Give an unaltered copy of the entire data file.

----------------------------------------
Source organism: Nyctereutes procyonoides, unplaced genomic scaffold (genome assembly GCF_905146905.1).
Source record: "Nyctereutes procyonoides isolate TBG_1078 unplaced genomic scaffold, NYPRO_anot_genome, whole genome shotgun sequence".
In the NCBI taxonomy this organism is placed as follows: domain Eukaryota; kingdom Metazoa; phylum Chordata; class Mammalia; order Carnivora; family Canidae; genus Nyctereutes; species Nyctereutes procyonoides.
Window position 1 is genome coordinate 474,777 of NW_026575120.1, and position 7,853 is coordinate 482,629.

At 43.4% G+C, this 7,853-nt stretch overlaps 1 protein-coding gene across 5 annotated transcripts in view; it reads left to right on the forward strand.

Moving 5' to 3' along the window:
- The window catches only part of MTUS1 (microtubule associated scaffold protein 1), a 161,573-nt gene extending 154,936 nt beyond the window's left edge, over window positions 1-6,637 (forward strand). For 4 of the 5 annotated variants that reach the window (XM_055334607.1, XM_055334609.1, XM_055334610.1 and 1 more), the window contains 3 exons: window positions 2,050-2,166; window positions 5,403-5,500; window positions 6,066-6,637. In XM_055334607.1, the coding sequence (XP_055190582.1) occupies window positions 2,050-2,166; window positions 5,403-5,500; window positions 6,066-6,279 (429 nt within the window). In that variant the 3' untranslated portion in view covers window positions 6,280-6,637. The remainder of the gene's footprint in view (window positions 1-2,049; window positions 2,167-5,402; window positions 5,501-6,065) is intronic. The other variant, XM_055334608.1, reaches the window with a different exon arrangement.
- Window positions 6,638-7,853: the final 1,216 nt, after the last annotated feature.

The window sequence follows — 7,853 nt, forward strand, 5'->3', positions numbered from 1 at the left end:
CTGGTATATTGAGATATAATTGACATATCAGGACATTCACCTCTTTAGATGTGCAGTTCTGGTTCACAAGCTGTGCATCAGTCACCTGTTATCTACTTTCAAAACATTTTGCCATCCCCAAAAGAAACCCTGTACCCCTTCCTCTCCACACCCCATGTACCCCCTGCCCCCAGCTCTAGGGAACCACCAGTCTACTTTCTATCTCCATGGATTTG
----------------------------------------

Source organism: Nyctereutes procyonoides, unplaced genomic scaffold (genome assembly GCF_905146905.1).
Source record: "Nyctereutes procyonoides isolate TBG_1078 unplaced genomic scaffold, NYPRO_anot_genome, whole genome shotgun sequence".
In the NCBI taxonomy this organism is placed as follows: domain Eukaryota; kingdom Metazoa; phylum Chordata; class Mammalia; order Carnivora; family Canidae; genus Nyctereutes; species Nyctereutes procyonoides.
Window position 1 is genome coordinate 474,777 of NW_026575120.1, and position 7,853 is coordinate 482,629.

At 43.4% G+C, this 7,853-nt stretch overlaps 1 protein-coding gene across 5 annotated transcripts in view; it reads left to right on the forward strand.

Moving 5' to 3' along the window:
- The window catches only part of MTUS1 (microtubule associated scaffold protein 1), a 161,573-nt gene extending 154,936 nt beyond the window's left edge, over window positions 1-6,637 (forward strand). For 4 of the 5 annotated variants that reach the window (XM_055334607.1, XM_055334609.1, XM_055334610.1 and 1 more), the window contains 3 exons: window positions 2,050-2,166; window positions 5,403-5,500; window positions 6,066-6,637. In XM_055334607.1, the coding sequence (XP_055190582.1) occupies window positions 2,050-2,166; window positions 5,403-5,500; window positions 6,066-6,279 (429 nt within the window). In that variant the 3' untranslated portion in view covers window positions 6,280-6,637. The remainder of the gene's footprint in view (window positions 1-2,049; window positions 2,167-5,402; window positions 5,501-6,065) is intronic. The other variant, XM_055334608.1, reaches the window with a different exon arrangement.
- Window positions 6,638-7,853: the final 1,216 nt, after the last annotated feature.

The window sequence follows — 7,853 nt, forward strand, 5'->3', positions numbered from 1 at the left end:
CTGGTATATTGAGATATAATTGACATATCAGGACATTCACCTCTTTAGATGTGCAGTTCTGGTTCACAAGCTGTGCATCAGTCACCTGTTATCTACTTTCAAAACATTTTGCCATCCCCAAAAGAAACCCTGTACCCCTTCCTCTCCACACCCCATGTACCCCCTGCCCCCAGCTCTAGGGAACCACCAGTCTACTTTCTATCTCCATGGATTTG